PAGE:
<iframe src=https://www.googletagmanager.com/ns.html?id=GTM-K36WRL8 height="0" width="0" style="display:none; visibility: hidden"></iframe>

Danes are willing to pay a little extra to have a high-quality beef patty in their burgers. With sales more than doubled in the past year, Danish Crown Beef’s BOOST range was the top performer, and Danish Crown-branded products set a new record with 35 per cent growth in overall sales. Such an improvement plays a key role in our ability to match the settlement prices paid in our neighbouring countries. Danish Crown Beef lifted the average settlement price by just over 2 per cent to DKK 31.17 per kilo in the 2022/23 financial year. 

“We’re thrilled with the way consumers have welcomed our products. It shows that it is possible to develop and generate growth at a time when we are facing calls almost daily to drop beef, and, clearly, consumers still have a taste for our products,” says Finn Klostermann, CEO of Danish Crown Beef, and he adds:  

“Our strategy to create value from our Danish raw materials is working. We will continue this trend through ongoing investments in marketing and product development. Our principal duty is to make it easy for consumers to choose and prepare Danish beef and veal. We have now proved that it can be done, and we will continue to build on this momentum,” explains Finn Klostermann.  

Danish Crown Beef generated revenue of DKK 6 billion, which was on a level with the previous year.  

“We’ve had a fairly good year and are delivering a stable and satisfactory financial report for Danish Crown Beef. We managed to stay on course in a difficult market and avoided major fluctuations despite a challenging summer period due to the poor weather in northern Europe. Also, we would like to commend all our employees for their strong, dedicated and flexible efforts, which is absolutely essential for us to achieve the goals we have set,” says Finn Klostermann. 

It is no secret, however, that beef sales are affected by economic trends, and so inflation left its mark on sales of veal and beef throughout 2022/23.  

“Inflation had an adverse impact on the market for large steaks and roasts in our domestic markets in Denmark and Germany. Our export markets, on the other hand, were strong, particularly in southern Europe, resulting in broad-based and balanced sales in our business,” says Finn Klostermann.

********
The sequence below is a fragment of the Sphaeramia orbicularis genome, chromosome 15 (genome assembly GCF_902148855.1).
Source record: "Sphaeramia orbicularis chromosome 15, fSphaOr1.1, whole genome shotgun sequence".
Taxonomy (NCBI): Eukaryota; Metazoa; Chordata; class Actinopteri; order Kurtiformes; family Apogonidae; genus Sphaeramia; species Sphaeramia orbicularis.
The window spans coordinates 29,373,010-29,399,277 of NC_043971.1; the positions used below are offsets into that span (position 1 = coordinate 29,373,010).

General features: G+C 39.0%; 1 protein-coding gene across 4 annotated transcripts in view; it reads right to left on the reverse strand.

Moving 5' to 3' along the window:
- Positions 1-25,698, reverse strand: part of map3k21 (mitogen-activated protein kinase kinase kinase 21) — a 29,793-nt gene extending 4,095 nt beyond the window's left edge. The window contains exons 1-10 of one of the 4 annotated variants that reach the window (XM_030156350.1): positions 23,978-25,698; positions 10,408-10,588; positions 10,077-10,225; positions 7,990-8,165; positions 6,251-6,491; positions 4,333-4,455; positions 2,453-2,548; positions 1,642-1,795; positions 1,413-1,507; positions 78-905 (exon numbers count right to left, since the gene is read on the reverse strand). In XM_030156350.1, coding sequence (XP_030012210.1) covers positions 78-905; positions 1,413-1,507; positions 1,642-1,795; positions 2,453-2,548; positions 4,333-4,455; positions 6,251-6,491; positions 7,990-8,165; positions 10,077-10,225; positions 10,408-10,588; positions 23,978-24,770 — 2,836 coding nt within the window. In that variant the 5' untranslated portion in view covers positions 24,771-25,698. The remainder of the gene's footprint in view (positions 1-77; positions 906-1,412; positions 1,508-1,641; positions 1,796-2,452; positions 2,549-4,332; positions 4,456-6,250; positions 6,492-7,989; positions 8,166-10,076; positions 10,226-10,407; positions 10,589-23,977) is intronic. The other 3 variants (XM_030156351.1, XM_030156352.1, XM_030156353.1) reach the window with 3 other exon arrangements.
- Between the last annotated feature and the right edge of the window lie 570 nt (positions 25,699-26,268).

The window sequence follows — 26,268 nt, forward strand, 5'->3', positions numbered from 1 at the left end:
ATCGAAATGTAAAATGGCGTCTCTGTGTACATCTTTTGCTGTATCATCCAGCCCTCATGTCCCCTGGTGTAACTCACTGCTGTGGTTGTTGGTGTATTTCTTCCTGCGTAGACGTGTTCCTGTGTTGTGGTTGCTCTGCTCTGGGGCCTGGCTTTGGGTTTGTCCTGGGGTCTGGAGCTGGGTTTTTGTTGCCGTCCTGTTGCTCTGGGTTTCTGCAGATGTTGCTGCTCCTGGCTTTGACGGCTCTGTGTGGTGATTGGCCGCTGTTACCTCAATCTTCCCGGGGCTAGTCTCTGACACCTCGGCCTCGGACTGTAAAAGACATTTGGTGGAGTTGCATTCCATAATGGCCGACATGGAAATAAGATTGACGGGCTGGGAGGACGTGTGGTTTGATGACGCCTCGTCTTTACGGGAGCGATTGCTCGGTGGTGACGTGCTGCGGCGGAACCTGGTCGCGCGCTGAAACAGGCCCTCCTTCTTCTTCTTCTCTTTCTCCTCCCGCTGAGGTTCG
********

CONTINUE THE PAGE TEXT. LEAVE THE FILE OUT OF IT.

A record-high settlement price and relatively stable quotations were important to the cooperative owners of Danish Crown Beef in a year when costs were once again high.  

“Despite a fall towards the end of the year, quotations remained relatively high. Going forward, we will stay focused on investing in sustainability and innovation because that way we can better offer our owners a settlement price that underpins a stable business in the value chain,” says Karsten Willumsen. 

For the financial year 2022/23, Danish Crown Beef received about 3,000 more animals for slaughter and welcomed a total of 300 new cooperative owners. 

“I see this as an expression of confidence in our jointly controlled company,” says Karsten Willumsen.  

Operations at the two German abattoirs and at Scan-Hide, a leading European hides producer, as well as the investment in NordicSPOOR, selling top-quality leather to leading manufacturers of luxury products and furniture, are progressing as planned. In the past year, investments were made in the latter in particular, and the cooperative owners will hopefully see the results of this next year and in the years that follow.